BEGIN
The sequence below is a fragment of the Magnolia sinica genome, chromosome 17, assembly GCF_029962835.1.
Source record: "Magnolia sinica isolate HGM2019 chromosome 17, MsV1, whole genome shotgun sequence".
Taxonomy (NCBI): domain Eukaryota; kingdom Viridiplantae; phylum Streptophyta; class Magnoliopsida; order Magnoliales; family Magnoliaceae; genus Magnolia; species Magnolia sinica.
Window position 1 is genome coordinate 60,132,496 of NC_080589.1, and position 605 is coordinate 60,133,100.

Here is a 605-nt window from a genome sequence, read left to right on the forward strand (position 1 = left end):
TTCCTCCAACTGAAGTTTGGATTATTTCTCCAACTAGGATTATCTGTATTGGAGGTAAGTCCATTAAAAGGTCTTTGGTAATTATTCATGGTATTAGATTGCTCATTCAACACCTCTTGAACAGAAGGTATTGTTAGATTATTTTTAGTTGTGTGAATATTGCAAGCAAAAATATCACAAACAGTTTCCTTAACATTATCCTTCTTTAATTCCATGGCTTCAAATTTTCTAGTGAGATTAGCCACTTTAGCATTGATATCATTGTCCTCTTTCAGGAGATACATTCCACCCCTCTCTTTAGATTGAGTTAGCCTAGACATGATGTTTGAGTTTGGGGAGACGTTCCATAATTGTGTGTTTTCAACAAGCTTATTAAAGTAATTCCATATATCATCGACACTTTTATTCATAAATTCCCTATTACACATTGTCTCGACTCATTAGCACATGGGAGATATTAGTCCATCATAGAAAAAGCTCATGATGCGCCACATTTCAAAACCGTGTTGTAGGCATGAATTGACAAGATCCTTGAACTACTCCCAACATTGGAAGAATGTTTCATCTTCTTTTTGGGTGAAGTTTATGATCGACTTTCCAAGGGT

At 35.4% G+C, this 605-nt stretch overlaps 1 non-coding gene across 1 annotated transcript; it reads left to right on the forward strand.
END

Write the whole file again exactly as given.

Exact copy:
The sequence below is a fragment of the Magnolia sinica genome, chromosome 17, assembly GCF_029962835.1.
Source record: "Magnolia sinica isolate HGM2019 chromosome 17, MsV1, whole genome shotgun sequence".
Taxonomy (NCBI): domain Eukaryota; kingdom Viridiplantae; phylum Streptophyta; class Magnoliopsida; order Magnoliales; family Magnoliaceae; genus Magnolia; species Magnolia sinica.
Window position 1 is genome coordinate 60,132,496 of NC_080589.1, and position 605 is coordinate 60,133,100.

Here is a 605-nt window from a genome sequence, read left to right on the forward strand (position 1 = left end):
TTCCTCCAACTGAAGTTTGGATTATTTCTCCAACTAGGATTATCTGTATTGGAGGTAAGTCCATTAAAAGGTCTTTGGTAATTATTCATGGTATTAGATTGCTCATTCAACACCTCTTGAACAGAAGGTATTGTTAGATTATTTTTAGTTGTGTGAATATTGCAAGCAAAAATATCACAAACAGTTTCCTTAACATTATCCTTCTTTAATTCCATGGCTTCAAATTTTCTAGTGAGATTAGCCACTTTAGCATTGATATCATTGTCCTCTTTCAGGAGATACATTCCACCCCTCTCTTTAGATTGAGTTAGCCTAGACATGATGTTTGAGTTTGGGGAGACGTTCCATAATTGTGTGTTTTCAACAAGCTTATTAAAGTAATTCCATATATCATCGACACTTTTATTCATAAATTCCCTATTACACATTGTCTCGACTCATTAGCACATGGGAGATATTAGTCCATCATAGAAAAAGCTCATGATGCGCCACATTTCAAAACCGTGTTGTAGGCATGAATTGACAAGATCCTTGAACTACTCCCAACATTGGAAGAATGTTTCATCTTCTTTTTGGGTGAAGTTTATGATCGACTTTCCAAGGGT

At 35.4% G+C, this 605-nt stretch overlaps 1 non-coding gene across 1 annotated transcript; it reads left to right on the forward strand.